[0051] During a stage S12 of the flowchart 10, two or more RISC-like vector operations are selected, and during a stage S14 of the flowchart 10, the selected RISC-like vector operations are combined to form a compound SIMD instruction. In the process of selecting the RISC-like vector operations, an evaluation of potential processing throughput gains of the compound SIMD instruction is determined during a stage S22 of a flowchart 20 as illustrated in FIG. 2. This evaluation may involve a cycle-accurate instruction set simulator (ISS) executing a software algorithm. Typically, the processing throughput for a set of instructions, both RISC-type and compound, is determined by the number of clock cycles an algorithm requires, or its execution time. For example, the fewer the clock cycles an algorithm requires, the higher the throughput. For instance, FFT algorithms, especially radix-4 algorithms, are dominated by a large number of addition and subtraction operations. A vector add-subtract compound instruction, as shown in FIG. 5, has a higher throughput than separately performing vector addition and vector subtraction RISC-type instructions (both shown in FIG. 4) for FFT algorithms because two simultaneous operations (addition and subtraction) are executed in a single instruction cycle. The compound instruction also results in lower power consumption for the algorithm, as described below.

[0052] A stage S24 of the flowchart 20 involves a determination of the power consumption of the combined operations. In this stage, the micro-operations of the compound instruction are determined. Even a RISC-type vector operation contains several micro-operations. A compound SIMD may have a different number of micro-operations than the combination of RISC-type vector operations. In the process of determining the micro-operations, the energy consumption of each micro-operation is generated during a stage S32 of a flowchart 30 as illustrated in FIG. 3. Examples of determining the energy consumption of a micro-operation are described later. Thus, a database of micro-operations and the associated energy consumption value can be created. Exemplary TABLE 1, described later, shows a database of micro-operations and energy consumption values. The power consumption can be determined by summing all the energy consumption values from the micro-operations and multiplying by the frequency of the execution of the instruction per unit time (related to the throughput). During a stage S34 of the flowchart 30, the process of selecting operations are directed to a minimization of the sum of energy consumption of the micro-operations used in the compound instruction. This minimization of energy, in turn, may lower the power consumption of the instruction and algorithm. For example, the vector add-subtract compound instruction may have higher total energy consumption than a vector addition instruction has. But when the combined energy consumption of the vector addition and vector subtraction instructions is considered, that energy consumption may be higher than the compound instruction. Furthermore, when the processing throughput is considered, the compound instruction has a lower power consumption (due to less energy consumption and higher throughput) than the separate vector addition and vector subtraction instructions.

[0053] There may be other criteria for selecting SIMD operations to form a compound SIMD instruction. These criteria can include gate count, circuit complexity, speed limitations and requirements. It is straightforward to develop design rules for this selection.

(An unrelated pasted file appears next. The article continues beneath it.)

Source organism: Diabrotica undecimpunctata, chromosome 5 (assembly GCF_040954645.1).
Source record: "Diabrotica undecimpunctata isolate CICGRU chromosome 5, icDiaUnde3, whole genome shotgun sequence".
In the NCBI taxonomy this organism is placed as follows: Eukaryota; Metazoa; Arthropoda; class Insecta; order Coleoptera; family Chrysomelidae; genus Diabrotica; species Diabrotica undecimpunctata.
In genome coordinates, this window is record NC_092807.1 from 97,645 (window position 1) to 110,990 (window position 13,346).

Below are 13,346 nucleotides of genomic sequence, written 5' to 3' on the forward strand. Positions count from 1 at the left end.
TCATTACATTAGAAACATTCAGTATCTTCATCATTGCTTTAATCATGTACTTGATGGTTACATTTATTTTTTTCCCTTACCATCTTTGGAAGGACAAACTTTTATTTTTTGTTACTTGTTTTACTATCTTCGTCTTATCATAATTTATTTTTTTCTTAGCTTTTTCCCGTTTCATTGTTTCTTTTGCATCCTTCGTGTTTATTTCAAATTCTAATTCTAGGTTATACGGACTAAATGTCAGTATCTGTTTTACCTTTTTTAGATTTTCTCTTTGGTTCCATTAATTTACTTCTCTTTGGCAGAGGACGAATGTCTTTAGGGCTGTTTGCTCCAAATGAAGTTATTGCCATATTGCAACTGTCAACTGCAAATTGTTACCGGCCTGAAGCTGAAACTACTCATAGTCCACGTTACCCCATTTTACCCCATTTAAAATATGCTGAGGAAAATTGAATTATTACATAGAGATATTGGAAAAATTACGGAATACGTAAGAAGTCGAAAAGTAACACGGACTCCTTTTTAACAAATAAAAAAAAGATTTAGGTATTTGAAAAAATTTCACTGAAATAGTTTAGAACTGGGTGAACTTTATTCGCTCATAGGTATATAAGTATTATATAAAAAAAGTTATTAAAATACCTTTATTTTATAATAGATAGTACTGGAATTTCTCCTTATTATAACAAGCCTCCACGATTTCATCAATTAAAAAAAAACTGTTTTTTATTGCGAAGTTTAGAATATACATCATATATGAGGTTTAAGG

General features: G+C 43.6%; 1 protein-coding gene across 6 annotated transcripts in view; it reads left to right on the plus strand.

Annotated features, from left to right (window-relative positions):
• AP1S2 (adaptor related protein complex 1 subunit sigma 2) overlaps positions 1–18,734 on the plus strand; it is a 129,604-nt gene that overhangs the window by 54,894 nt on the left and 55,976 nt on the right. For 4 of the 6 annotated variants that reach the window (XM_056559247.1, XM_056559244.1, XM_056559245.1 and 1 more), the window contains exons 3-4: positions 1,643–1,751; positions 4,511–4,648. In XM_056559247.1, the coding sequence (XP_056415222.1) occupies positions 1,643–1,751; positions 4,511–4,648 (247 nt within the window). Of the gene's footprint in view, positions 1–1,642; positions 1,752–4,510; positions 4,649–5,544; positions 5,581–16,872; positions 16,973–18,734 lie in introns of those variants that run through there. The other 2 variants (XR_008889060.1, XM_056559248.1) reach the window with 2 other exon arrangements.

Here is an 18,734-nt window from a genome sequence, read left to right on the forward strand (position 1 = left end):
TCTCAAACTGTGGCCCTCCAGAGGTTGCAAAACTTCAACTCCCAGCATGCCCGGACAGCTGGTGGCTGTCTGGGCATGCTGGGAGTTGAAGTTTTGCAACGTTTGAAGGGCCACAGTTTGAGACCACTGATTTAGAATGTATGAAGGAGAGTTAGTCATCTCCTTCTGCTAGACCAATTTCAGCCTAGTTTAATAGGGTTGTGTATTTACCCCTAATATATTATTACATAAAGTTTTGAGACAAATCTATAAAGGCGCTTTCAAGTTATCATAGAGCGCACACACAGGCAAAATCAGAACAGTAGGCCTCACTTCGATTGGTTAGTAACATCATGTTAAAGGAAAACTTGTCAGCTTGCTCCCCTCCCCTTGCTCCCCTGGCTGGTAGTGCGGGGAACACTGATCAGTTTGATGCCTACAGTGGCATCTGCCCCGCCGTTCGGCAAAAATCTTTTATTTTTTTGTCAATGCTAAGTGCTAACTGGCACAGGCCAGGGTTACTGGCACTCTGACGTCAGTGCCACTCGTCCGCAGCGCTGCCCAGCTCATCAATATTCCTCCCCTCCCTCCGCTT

[0054] Some examples of such compound vector or SIMD instructions include vector add-subtract instruction, which simultaneously computes the addition and subtraction of two data vectors on a per-element basis, as shown in FIG. 5. Note once again that the terms vector and SIMD are used interchangeably in the description of the invention, with no loss of generality. Other examples include a vector absolute difference and add instruction, which computes the absolute value of the difference of two data vectors on a per-element basis, and sums the absolute difference with a third vector on a per element basis, as shown in FIG. 12. One other example includes a vector compare-maximum instruction, which simultaneously computes the maximum of a pair of data vectors on a per-element basis, and also sets a second result vector to indicate which element was the maximum of the two input vectors, as shown in FIG. 14. Another example includes a vector minimum-difference instruction, which simultaneously selects the minimum value of each data vector element pair, and produces the difference of the element pairs as shown in FIG. 15. Note that the hardware impact of such operations is minimal, since a difference value is typically calculated for each element pair to determine the minimum value. Yet another example includes a vector scale operation, which adds 1 (least significant bit “LSB”) to each data vector element and shifts each element to the right by one bit position, as shown in FIG. 9 (effectively implementing a divide by two with rounding). All of these compound vector or SIMD instructions are made up of two or more RISC-like vector operations, and increase the useful computation done per instruction cycle, thereby increasing the processing throughput. Further, compound SIMD instructions may be made up of other compound SIMD operations, such as for example, the vector add-subtract instruction includes a vector add-subtract operation. These compound vector or SIMD instructions also simultaneously lower the energy required to implement those computations, because they incur less of the traditional overhead (e.g., instruction fetching, decoding, register file reading and write-back) of vector processor designs, as further described below.